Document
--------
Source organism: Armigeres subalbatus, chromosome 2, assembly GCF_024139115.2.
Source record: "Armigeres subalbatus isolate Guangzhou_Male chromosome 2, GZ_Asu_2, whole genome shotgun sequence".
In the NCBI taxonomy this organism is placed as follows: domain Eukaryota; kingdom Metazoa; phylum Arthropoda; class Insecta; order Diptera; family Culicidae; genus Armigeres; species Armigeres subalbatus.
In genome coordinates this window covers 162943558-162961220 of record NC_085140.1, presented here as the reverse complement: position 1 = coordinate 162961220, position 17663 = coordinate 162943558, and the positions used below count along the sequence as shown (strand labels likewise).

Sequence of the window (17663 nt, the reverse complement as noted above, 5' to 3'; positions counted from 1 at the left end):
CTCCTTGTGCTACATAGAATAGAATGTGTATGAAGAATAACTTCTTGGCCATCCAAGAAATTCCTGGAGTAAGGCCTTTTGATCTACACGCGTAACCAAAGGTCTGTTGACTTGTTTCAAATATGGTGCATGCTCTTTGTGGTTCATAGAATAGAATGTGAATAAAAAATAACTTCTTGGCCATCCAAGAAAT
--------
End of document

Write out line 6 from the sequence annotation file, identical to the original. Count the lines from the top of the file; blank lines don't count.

CTCCTTGTGCTACATAGAATAGAATGTGTATGAAGAATAACTTCTTGGCCATCCAAGAAATTCCTGGAGTAAGGCCTTTTGATCTACACGCGTAACCAAAGGTCTGTTGACTTGTTTCAAATATGGTGCATGCTCTTTGTGGTTCATAGAATAGAATGTGAATAAAAAATAACTTCTTGGCCATCCAAGAAAT